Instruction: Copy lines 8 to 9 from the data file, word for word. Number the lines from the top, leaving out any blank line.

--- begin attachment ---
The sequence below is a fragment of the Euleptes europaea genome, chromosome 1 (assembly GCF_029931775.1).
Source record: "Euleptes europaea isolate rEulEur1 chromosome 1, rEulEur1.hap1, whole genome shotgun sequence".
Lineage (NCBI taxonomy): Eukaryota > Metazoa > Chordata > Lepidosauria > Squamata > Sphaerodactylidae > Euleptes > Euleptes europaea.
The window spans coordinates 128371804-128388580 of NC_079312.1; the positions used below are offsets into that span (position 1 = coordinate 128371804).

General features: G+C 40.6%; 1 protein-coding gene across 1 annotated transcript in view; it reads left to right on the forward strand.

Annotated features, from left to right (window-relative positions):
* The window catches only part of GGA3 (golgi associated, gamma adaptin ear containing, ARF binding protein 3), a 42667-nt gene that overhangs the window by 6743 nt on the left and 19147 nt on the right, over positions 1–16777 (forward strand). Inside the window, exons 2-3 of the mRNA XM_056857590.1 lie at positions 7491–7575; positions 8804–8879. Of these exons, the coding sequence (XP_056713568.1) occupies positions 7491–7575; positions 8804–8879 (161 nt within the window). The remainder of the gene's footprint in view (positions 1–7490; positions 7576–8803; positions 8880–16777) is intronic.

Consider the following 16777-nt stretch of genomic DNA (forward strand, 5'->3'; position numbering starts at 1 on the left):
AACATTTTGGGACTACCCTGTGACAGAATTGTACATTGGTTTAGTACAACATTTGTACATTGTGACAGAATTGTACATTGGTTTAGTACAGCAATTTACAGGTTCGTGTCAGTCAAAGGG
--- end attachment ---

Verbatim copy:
Consider the following 16777-nt stretch of genomic DNA (forward strand, 5'->3'; position numbering starts at 1 on the left):
AACATTTTGGGACTACCCTGTGACAGAATTGTACATTGGTTTAGTACAACATTTGTACATTGTGACAGAATTGTACATTGGTTTAGTACAGCAATTTACAGGTTCGTGTCAGTCAAAGGG